I Dood It (1943) – reviewed by George

Red Skelton was a radio comic when MGM signed him, and unlike television and film which are very literal, radio is a realm of the imagination. It was very easy for Skelton to play The Mean Widdle Kid who tortured his mother (played by Harriet Hilliard) and was a walking disaster. Each week he would say something like, “If I (anything – put ink in the fishbowl) I will get in twubble…. I dood it!”
So I fully expected a cameo by the MWK, with Red in a diaper and whatever those little coat-things for babies are called. No, there is one quick reference and that’s all.
Red plays Joseph Rivington Renolds, a pants presser in the Valet Department of a ritzy hotel, who is making his boss, Ed Jackson (Sam Levene), insane by borrowing the customers’ clothes to look wealthy and to attend every showing of “Dixie Lou”, which stars the love of his life (who doesn’t know him), Constance Shaw (Eleanor Powell), a very popular tap dancer currently playing it straight in a Civil War drama. Her costar as Lou’s Southern officer boyfriend and Connie’s off-stage boyfriend is Larry West (Richard Ainley), a jerk who flirts and more with Suretta Brenton (Patricia Dane), who seems to be a rich rival actress, intent on starring in Connie’s producer’s next play. The producer, who seems easily led by anyone who can “angel” a show, is willing to dump Connie for Suretta, but doesn’t want Connie to find out while “Dixie Lou” is still running. The producer is Kenneth Lawlor (Thurston Hall).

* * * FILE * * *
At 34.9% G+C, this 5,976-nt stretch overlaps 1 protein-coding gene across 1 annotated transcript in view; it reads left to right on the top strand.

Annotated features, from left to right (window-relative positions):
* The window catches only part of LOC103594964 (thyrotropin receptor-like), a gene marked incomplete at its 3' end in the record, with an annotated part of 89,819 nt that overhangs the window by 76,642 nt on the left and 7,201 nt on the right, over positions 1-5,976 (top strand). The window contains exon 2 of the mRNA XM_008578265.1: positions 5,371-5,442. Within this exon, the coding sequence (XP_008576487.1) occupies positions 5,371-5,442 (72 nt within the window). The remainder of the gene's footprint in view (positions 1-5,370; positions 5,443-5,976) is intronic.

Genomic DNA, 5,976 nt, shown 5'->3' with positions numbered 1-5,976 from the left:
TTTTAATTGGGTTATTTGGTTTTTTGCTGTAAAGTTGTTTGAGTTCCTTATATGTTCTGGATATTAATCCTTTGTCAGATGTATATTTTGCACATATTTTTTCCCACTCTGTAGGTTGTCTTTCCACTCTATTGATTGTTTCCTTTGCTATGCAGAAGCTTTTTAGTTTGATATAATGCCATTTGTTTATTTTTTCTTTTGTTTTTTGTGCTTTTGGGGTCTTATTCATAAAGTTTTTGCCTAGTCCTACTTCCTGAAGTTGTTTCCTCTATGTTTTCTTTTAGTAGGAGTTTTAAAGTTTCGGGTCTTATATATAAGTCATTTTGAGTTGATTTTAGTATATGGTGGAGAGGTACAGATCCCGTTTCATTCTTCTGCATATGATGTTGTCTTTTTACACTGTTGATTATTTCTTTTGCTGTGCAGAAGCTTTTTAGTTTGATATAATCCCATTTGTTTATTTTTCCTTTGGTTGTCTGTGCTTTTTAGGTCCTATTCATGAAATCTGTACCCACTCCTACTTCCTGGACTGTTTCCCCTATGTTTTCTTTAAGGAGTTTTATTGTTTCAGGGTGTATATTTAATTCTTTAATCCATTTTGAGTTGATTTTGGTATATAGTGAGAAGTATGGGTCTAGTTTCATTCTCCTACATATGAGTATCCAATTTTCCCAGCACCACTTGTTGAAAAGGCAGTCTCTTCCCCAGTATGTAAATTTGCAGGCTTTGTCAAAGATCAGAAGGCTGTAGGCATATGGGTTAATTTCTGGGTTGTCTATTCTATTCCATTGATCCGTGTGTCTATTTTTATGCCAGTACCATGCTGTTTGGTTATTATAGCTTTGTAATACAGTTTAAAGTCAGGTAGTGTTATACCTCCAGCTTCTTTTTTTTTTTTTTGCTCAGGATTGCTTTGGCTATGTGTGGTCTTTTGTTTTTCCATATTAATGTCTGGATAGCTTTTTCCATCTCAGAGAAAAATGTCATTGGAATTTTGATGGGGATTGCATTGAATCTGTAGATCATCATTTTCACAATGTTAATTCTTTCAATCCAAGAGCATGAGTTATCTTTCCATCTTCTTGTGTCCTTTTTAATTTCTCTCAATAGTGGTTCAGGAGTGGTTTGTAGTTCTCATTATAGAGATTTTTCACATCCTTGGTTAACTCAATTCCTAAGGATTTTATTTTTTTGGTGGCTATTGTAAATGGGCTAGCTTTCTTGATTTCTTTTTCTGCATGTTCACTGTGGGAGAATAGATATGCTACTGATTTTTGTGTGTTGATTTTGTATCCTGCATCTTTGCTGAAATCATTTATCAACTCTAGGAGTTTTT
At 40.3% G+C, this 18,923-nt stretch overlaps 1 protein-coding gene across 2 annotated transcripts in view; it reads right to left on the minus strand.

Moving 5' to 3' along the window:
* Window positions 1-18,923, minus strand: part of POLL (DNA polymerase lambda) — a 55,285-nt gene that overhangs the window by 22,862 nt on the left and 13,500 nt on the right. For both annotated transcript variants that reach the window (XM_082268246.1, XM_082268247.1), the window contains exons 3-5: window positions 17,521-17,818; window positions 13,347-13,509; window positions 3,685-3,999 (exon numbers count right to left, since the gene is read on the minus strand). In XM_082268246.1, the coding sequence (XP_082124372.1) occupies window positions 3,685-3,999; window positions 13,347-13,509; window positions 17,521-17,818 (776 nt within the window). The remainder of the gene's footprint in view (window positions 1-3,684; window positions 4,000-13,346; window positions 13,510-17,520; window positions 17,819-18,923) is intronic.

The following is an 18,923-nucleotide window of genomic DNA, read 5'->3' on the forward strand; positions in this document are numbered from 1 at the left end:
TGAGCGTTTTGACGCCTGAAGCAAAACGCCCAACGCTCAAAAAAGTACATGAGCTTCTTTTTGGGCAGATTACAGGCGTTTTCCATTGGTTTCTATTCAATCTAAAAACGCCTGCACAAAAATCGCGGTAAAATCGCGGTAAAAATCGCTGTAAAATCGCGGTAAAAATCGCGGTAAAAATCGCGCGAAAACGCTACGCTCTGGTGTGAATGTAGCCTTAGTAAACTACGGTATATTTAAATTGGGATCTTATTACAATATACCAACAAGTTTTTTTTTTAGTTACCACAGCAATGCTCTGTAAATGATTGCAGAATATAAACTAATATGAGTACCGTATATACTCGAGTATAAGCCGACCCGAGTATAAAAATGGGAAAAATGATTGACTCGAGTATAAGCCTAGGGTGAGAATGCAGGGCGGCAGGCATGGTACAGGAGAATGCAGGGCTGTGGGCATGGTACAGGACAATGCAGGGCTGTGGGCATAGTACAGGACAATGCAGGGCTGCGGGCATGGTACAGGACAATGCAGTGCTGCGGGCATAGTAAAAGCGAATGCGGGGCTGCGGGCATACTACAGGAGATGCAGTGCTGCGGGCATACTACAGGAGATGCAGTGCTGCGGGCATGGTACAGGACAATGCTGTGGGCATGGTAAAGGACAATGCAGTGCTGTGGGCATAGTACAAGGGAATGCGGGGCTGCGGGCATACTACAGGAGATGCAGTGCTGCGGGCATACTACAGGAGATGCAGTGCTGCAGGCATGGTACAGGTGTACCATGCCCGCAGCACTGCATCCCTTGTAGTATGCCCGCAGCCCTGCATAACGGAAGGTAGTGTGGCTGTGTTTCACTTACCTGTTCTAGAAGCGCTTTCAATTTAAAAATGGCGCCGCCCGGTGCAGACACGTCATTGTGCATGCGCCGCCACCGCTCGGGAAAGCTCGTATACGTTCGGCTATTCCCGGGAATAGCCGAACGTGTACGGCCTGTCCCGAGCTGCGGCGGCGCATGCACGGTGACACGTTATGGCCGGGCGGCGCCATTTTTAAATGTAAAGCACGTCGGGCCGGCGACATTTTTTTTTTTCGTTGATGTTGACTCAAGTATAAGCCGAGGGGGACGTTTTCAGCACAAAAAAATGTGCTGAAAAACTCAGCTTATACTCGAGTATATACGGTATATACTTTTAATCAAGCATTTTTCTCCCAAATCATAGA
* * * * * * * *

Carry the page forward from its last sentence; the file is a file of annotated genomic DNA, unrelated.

At a USO Bazaar Connie is raising money by dancing while Bob Eberly, one of two vocalists for the Jimmy Dorsey Orchestra (the other is Helen O’Connell, who sings later),  sings “So Long, Sarah Jane”. It’s a song about a cowboy saying goodbye to his girl as he leaves to join the Army. Connie’s routine is a spirited tap dance with lariats. At one point she’s jumping back and forth through a lariat that she’s twirling herself. You can argue that the lariat is tied open so it won’t collapse on her, but in one long camera shot she uses eight (count ’em, 8) lariats to lasso a saddle on a stand, and each one is pulled taut after falling over the stand. Impressive!
Lena Horne and Hazel Scott also appear as themselves (like Jimmy Dorsey and his two singers). Lena does a full production number of “Jericho”, and Hazel plays a wonderful jazzed-up version  of “Taking a Chance on Love” on the piano, accompanied by only a bass player and a drummer.
Of course there has to be more conflict than a poor man dressing to impress a girl, and Roy Hartwood (John Hodiak) furnishes that as a German spy who is working in the basement, when he’s not on stage, building a bomb. In “Dixie Lou” he plays the Northern officer who wants to get Larry in front of a firing squad.
Also in the cast: Butterfly McQueen plays Connie’s maid and dresser, and Andrew Tombes and Marjorie Gateson appear as the Spelvins, whose theatrical experience is ruined by having Red sitting between them at “Dixie Lou”.
The screenplay was written by Sig Herzig and Fred Saidy, and the film was directed by Vincente Minnelli.

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